Manchester United fans have high hopes but the mood music is not good ahead of a crunch season for Jose Mourinho, writes Adam Bate.
So much for the power of positivity. As Jose Mourinho prepares for a defining season as Manchester United manager, his list of frustrations is growing and he has not been afraid to share his concerns publicly. “Pre-season is very bad, I have to say that,” he told reporters out on the club’s summer tour of the United States. “Everything is really bad.”
The range of complaints include annoyances with the tour itinerary and grievances over the start date of the Premier League season. Disrupted preparation is the main reason for his agitation. “I’m worried,” he explained. “I have to be worried. I’m worried because I’m not training and then go to the Premier League without lots of players.”
With key men Paul Pogba and Romelu Lukaku involved in the World Cup until the final weekend, it has not been a straightforward build-up for United. “We are not a team,” said Mourinho after watching his side’s goalless draw with San Jose Earthquakes in front of a sparse crowd in California. “We’re a group of players from different teams.”
Some of those concerns are short term. “Against Leicester and Brighton the situation is not amazing for us,” he said this week of the first two Premier League fixtures. But Mourinho’s words and demeanour are not only down to the immediate difficulties ahead of him. There are longer-term problems too. He has refused to even discuss the club’s title prospects.
It is easy to see why he might be downbeat. It is not at all obvious that this United team is evolving in the manner that many had anticipated. In Mourinho’s previous post at Chelsea, it took him only a season to assess what was needed before bringing in Cesc Fabregas and Diego Costa to address the issues. The Premier League title was duly delivered.
From the outset, Mourinho insisted this particular job was a much bigger challenge and so it has proved. With the exception of a top-class goalkeeper in David de Gea, albeit one coming off the back of a miserable World Cup experience, this Manchester United squad still requires major surgery despite the money spent. All over the pitch, there is uncertainty.
Defence has so often been the basis on which Mourinho’s most successful sides were built. But despite spending in excess of £30m on each of Eric Bailly and Victor Lindelof, there is little suggestion that United have found the centre-back partnership that can carry them to glory. Harry Maguire is now a target but is he really in the same bracket as Toby Alderweireld or, dare it to be said, Liverpool’s Virgil van Dijk?
It is now over five years since Sir Alex Ferguson retired but it is not inconceivable that Mourinho could again rely on a back four comprised entirely of Scot’s signings – Antonio Valencia, Chris Smalling, Phil Jones and 33-year-old Ashley Young. Energy in the full-back areas still looks to be a key differential between United and their top-six rivals.
Mourinho is still searching for the right blend in the middle of the pitch too. Maximising the talents of Pogba remains a priority but his role has been a source of tension between player and manager. Perhaps the signing of Fred will help to ensure everything falls into place but the age profile of United’s other midfielders means that decline is as likely as progress.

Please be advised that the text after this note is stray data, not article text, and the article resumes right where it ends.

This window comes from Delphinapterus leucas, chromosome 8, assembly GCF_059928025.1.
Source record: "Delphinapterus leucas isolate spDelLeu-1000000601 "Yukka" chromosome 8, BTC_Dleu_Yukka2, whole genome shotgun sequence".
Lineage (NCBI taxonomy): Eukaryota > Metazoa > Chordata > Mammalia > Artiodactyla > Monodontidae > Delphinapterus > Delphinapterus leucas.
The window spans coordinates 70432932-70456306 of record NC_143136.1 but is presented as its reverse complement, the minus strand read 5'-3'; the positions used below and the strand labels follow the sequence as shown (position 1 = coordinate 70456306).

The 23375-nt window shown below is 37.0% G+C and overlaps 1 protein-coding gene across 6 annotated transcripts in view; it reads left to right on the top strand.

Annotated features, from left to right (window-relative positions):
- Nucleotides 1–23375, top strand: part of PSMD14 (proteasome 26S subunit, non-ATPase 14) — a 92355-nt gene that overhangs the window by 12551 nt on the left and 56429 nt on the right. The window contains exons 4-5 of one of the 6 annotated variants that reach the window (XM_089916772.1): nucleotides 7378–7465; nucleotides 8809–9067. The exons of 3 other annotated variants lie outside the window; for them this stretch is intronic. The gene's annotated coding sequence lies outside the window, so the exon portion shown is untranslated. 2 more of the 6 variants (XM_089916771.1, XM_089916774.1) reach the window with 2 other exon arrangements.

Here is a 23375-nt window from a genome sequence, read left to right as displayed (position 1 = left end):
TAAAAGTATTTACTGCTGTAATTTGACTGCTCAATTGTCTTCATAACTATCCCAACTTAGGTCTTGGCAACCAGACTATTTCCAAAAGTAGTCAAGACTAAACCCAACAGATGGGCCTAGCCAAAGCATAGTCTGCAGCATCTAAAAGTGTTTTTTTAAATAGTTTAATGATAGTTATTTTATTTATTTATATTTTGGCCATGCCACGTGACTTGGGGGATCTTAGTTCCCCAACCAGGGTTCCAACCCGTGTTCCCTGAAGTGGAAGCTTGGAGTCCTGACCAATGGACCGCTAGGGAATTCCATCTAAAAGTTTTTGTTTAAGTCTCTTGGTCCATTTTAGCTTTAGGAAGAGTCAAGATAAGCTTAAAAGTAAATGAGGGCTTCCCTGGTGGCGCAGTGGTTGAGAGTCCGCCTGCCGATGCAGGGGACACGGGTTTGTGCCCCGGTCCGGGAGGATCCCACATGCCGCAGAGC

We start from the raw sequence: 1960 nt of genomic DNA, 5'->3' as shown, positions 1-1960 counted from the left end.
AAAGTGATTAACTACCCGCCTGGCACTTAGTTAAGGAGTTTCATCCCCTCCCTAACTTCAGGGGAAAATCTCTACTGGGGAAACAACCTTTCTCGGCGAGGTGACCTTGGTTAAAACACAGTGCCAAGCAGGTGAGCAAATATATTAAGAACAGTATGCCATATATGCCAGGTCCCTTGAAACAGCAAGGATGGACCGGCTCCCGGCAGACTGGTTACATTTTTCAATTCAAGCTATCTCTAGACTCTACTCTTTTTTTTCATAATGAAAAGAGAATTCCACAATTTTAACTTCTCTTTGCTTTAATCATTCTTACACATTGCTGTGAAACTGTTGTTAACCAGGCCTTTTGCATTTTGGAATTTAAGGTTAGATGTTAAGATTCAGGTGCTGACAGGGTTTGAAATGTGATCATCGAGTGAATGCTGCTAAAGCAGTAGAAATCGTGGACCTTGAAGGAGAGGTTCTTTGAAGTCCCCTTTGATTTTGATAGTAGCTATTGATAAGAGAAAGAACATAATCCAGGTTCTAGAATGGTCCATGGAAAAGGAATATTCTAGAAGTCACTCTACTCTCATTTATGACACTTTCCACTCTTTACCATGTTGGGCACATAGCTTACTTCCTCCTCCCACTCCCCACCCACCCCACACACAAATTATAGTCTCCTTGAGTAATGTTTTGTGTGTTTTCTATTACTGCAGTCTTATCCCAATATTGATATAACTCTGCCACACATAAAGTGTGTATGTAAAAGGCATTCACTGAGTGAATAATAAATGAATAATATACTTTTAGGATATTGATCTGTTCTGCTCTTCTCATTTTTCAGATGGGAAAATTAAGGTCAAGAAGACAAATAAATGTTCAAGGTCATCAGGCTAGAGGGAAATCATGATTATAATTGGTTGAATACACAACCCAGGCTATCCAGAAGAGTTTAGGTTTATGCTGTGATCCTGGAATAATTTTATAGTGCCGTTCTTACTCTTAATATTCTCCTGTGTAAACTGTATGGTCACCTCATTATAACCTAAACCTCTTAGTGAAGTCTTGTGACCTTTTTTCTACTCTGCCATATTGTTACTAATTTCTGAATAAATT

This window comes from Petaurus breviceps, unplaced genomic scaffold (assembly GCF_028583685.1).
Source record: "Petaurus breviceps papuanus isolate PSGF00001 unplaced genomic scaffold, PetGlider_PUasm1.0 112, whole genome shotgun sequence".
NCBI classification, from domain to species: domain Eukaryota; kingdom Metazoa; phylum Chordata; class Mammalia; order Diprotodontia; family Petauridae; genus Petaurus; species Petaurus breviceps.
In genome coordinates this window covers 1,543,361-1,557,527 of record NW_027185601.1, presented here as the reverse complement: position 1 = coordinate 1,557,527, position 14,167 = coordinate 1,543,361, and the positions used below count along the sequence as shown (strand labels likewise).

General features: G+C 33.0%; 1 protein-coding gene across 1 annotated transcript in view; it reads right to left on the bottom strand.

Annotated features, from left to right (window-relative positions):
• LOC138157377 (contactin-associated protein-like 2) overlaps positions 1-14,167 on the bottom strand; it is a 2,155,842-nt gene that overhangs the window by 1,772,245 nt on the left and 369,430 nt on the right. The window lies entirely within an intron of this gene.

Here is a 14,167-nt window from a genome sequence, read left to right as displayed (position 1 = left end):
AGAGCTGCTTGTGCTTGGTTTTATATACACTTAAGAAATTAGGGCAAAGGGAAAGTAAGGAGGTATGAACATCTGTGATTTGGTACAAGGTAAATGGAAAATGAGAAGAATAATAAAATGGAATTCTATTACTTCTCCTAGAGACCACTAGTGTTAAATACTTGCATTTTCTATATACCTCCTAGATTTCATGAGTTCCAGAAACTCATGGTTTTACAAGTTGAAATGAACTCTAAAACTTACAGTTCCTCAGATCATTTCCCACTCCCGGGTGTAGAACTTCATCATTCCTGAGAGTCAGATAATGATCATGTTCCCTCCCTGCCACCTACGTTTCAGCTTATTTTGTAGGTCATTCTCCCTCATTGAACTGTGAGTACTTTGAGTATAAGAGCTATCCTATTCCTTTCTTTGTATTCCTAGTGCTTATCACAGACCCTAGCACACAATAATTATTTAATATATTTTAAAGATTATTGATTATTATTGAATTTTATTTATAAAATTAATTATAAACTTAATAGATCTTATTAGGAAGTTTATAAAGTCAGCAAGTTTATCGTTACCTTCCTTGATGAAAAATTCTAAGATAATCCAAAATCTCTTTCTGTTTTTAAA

Nemanja Matic and Marouane Fellaini will both be the wrong side of 30 when the season starts. Ander Herrera is only one year younger than them. Alexis Sanchez is another who turns 30 during the season, further underlining the fact that the time is now for this squad. Sanchez must surely improve on a return of three goals in 18 games last season.
There is greater hope that Lukaku can kick on after an encouraging first year at Old Trafford. He will be the central figure in attack but will need support from elsewhere. Can Marcus Rashford and the apparently unsettled Anthony Martial be the ones to provide it? Supporters seem rather more convinced of that than the manager himself.
That is the crux of it. It is, of course, possible to put a more positive spin on things. Despite Mourinho’s fears, the fixture list has been relatively kind in the first few weeks of the season. United do not play away against a top-six rival until the other side of the October international break. The opportunity is there to build some momentum.
But Mourinho does not seem to see it that way. He sees a situation that means putting his trust in Luke Shaw to deliver. It means putting his trust in Martial too. The signs are that he is not comfortable with that and the message is being sent loud and clear to supporters that he is up against it. He is downplaying expectations before the season has even begun.
Mourinho will be acutely aware that this is a massive year for him and the club, one that will shape how his time at United is perceived. The first season began and ended with trophy celebrations and included a League Cup win in the middle. Failure to deliver silverware second time around was tolerated on the basis of progression in the league.
It is a bit different now. The owners may be content with a top-four finish but supporters will want more. “There is a gap between our true potential and the expectations we create,” said Mourinho back in March 2017. “That gap is the most difficult thing.” The biggest fear at Manchester United right now is that it’s a gap that’s growing rather than closing.